2. Oscillatory Criteria for (1)

In the following, we denote , , , , , , , , , , , , . Let satisfy has continuous partial derivatives and on such that

Lemma 1. Assume is an eventually positive solution of (1), and Then, there exists a sufficiently large such that on and either on or .

Proof. Let , where . Then, by use of (3), we obtain , and furthermore, by use of the first equality in (5), we have Similarly, we have , . So, (1) can be transformed into the following form: Since is an eventually positive solution of (1), then is an eventually positive solution of (12), and there exists such that on . Furthermore, we have Then, is strictly decreasing on , and thus is eventually of one sign. We claim on , where is sufficiently large. Otherwise, assume that there exists a sufficiently large such that on . Then, is strictly decreasing on , and we have By (8), we have . So there exists a sufficiently large with such that , . Furthermore, By (9), we deduce that , which contradicts the fact that is an eventually positive solution of (9). So, on , and on . Thus, is eventually of one sign. Now we assume , for some sufficiently large . Since , furthermore we have . We claim . Otherwise, assume . Then on , and, for , by (12) we have Substituting with in the previous inequality, an integration with respect to from to yields which means Substituting with in (18), an integration for (18) with respect to from to yields that is, Substituting with in (20), an integration for (20) with respect to from to yields By (10), one can see , which causes a contradiction. So, the proof is complete.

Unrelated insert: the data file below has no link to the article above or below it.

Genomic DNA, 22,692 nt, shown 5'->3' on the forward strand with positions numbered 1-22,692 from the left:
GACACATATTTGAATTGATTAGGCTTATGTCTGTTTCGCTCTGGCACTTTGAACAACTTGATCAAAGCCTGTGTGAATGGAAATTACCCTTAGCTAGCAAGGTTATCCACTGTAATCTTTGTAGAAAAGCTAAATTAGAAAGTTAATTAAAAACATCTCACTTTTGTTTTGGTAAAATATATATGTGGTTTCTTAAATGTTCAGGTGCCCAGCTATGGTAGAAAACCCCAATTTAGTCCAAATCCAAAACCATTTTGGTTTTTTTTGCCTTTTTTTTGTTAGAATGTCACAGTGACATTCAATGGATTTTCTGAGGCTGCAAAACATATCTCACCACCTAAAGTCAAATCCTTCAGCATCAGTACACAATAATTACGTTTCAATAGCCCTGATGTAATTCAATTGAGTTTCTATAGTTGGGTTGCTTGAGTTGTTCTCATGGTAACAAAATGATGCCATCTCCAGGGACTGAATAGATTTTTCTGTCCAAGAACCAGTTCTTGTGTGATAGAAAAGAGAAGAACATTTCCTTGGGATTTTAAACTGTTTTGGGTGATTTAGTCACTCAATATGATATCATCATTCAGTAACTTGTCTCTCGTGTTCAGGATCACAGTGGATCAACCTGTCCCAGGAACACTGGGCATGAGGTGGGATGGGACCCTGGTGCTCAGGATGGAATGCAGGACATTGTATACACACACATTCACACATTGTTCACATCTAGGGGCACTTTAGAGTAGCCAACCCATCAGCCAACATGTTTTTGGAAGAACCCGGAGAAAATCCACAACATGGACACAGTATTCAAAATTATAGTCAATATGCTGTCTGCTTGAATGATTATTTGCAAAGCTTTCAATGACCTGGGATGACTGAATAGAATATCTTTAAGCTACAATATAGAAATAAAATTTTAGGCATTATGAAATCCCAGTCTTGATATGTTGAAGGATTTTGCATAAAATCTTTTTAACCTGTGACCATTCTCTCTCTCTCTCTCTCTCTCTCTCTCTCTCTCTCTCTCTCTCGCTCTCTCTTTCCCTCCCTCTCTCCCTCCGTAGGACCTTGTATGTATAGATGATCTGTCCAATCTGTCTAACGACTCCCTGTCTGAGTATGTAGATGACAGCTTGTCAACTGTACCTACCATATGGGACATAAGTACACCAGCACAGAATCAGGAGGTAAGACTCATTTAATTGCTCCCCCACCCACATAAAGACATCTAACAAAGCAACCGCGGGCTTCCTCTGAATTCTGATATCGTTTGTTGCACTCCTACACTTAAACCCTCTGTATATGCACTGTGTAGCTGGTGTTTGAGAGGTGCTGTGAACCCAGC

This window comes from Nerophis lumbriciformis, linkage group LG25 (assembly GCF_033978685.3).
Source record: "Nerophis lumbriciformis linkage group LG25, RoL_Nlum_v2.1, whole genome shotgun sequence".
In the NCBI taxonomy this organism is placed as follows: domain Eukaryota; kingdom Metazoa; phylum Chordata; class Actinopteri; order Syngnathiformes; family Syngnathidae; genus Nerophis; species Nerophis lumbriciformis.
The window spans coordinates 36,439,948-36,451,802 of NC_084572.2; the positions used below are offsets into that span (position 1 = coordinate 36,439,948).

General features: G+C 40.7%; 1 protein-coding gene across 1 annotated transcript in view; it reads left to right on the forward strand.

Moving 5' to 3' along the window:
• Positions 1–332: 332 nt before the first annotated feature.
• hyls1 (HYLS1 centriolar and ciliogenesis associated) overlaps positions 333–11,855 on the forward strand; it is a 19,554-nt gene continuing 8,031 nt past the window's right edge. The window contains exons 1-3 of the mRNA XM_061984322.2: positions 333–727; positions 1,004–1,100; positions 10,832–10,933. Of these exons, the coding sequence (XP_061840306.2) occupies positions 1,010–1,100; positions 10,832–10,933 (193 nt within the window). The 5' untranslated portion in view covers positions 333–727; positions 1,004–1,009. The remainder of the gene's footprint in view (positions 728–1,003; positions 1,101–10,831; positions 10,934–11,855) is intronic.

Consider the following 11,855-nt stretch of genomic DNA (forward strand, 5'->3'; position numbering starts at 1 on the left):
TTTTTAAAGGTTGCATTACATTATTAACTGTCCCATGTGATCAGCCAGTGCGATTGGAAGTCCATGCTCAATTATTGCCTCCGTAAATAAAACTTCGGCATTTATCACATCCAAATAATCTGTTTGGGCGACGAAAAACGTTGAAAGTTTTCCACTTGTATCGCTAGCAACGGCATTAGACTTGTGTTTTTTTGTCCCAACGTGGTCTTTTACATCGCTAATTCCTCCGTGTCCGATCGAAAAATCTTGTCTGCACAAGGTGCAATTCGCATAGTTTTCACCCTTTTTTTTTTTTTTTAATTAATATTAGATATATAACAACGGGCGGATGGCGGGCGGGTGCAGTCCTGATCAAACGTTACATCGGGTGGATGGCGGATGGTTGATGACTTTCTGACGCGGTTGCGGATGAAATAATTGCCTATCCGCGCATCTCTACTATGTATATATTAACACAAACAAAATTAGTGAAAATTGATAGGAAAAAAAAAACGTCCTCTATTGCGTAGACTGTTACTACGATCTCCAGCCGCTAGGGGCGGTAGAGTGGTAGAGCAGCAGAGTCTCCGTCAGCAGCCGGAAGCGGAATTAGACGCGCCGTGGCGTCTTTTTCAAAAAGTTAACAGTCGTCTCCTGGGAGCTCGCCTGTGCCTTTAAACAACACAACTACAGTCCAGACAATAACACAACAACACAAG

Lemma 2. Assume that is an eventually positive solution of (1) such that on , where is sufficiently large. Then, for , we have

Proof. By (13), we obtain that is strictly decreasing on . So, that is which admits (23). On the other hand, we have which can be rewritten as (24). So the proof is complete.

Lemma 3 (see [25, Theorem 41]). Assume that and are nonnegative real numbers. Then, for all .

Theorem 4. Assume that (8)–(10) hold. If there exists such that for any sufficiently large , there exist , , with satisfying where , ,  ; then, (1) is oscillatory or satisfies .

Proof. Assume that (1) has a nonoscillatory solution on . Without loss of generality, we may assume that on , where is sufficiently large. By Lemma 1, we have , where is sufficiently large, and either on or . Now we assume on . Define the generalized Riccati function: Then, for , we have Using and (23), we obtain Let . Then , and . So (32) is transformed into the following form:
Choose , , arbitrarily in with . Substituting with , multiplying both sides of (33) by , and integrating it with respect to from to for , we get that Dividing both sides of the inequality (34) by and letting , we obtain
On the other hand, substituting with , multiplying both sides of (33) by , and integrating it with respect to from to for , we get that Dividing both sides of the inequality (36) by and letting , we obtain A combination of (35) and (37) yields which contradicts (29). So, the proof is complete.